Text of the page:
Macro-News round-up

🇬🇧 UK inflation fell back to the Bank of England’s 2% target for the first time in almost three years in May. However, services inflation remained sticky at 5.7%, higher than expected, keeping policymakers cautious on acting. The figures are unlikely to improve the Conservative Party’s political fortunes ahead of the July 4 election. The UK has now suppressed inflation faster than peers like the euro area and US. Policymakers remain watchful of signs inflation may persist given wage and price pressures. No changes are expected from the Bank of England, which will leave rates unchanged during an election period like this one, leaving the benchmark rate at 5.25%.

🇺🇸 Fed representatives, such as President Alberto Musalem of the St. Louis Fed and Governor Adriana Kugler, stressed the need for additional proof of declining inflation before cutting interest rates. The yield on the US 2-year bond was again close to 4.80%, although it has retreated in the last few hours.

📈 Yesterday, NVIDIA surged 3.5% on the stock market to a market capitalisation of $3.3 trillion, surpassing giants Microsoft and Apple in valuation. The company, which was born in the 1990s and grew out of the gaming industry, seems to have found a new niche in the market. Artificial intelligence and its heavy use of microprocessors are giving the company a new lease of life.

🇫🇷🇮🇹 France and Italy will face an EU infringement procedure for their excessive deficits in 2023, according to a confidential source. The European Commission will announce the reprimands against seven countries on Wednesday. Italy and Poland had already said they expected reprimands for breaching rules on debt above 60% of GDP and deficits over 3%.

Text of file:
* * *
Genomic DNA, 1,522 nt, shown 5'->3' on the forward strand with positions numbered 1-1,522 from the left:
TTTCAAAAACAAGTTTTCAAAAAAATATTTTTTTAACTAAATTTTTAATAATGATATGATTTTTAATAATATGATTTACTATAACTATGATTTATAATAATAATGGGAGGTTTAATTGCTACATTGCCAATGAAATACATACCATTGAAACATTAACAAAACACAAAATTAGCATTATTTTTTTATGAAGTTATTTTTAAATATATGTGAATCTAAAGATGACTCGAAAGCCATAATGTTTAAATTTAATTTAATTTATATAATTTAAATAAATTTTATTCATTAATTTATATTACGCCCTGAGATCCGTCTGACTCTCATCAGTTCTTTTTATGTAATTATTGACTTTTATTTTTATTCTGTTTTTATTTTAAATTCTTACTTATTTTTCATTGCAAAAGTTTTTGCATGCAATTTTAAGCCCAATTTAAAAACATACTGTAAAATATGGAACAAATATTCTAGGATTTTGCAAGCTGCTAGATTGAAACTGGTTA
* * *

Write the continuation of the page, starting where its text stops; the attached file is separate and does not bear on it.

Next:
Countries got leeway in recent years as rules were suspended during the pandemic and energy crisis. Debt increased by 15% and the deficit suffered a worse shock in 2020 than during the 2009 financial crisis. The announcement comes at a bad time for France as Macron called snap elections opening risks.

🇯🇵 Japan: Japan’s agricultural cooperative bank Norinchukin is set to liquidate $63 billion worth of US Treasuries and European government bonds. This move is aimed at plugging massive unrealized losses incurred due to the surge in global bond yields over the past year. In December 2023, Norinchukin was quietly added to the Fed’s foreign bank bailout program, raising concerns about its financial position.

📊 Markets: The US flagship indices continue to make new highs. Mini SP500 futures are trading above 5550 points. The Nasdaq 100 is just 20 points away from reaching 20,000 points. As we said yesterday, this does not apply to indices such as the Dow Jones 30 or Russell, which are in sideways ranges and below their all-time highs.

📉 In Europe, after yesterday’s small recovery in the stock markets, the fall seems to continue today. The Dax 40 is once again approaching the 18000 point level and the Cac 40 in France seems to be heading back towards the 7500 point zone. In both cases, we have a bearish crossover of the 55 average over the 200 average on intraday charts, which is a bad omen.

💵 The dollar index DXY is starting to consolidate what looks like a bullish pattern, despite a slight pullback from yesterday’s 105.50 level. The EURUSD, which bounced to the upside yesterday and temporarily managed to break above 1.0750, is again weak and looks set to continue its declines towards 1.06.

📈 Surprisingly, the Hong Kong Stock Exchange HSI was up almost 2.5% during the early morning session. After the government of Hong Kong said on September 23 that markets in the financial centre will remain open during typhoons and extreme weather, traders rushed to take up new positions.

🛢️ The oil market is also particularly interesting. Brent Crude Oil has risen above $85 a barrel, making June one of the best performing months of the year.

🌍 Geopolitics: Russia is discussing deploying long-range weapons with its closest partners in Asia and Latin America, according to Deputy Foreign Minister Ryabkov. Putin previously said Russia could provide such weapons to third countries to strike Western targets in response to NATO arms in Ukraine. Concerns were raised that Russia could aid North Korea’s banned nuclear and missile programs after its Putin’s visit. Relations may worsen further in response to US seizures of Russian assets worth over $300 billion.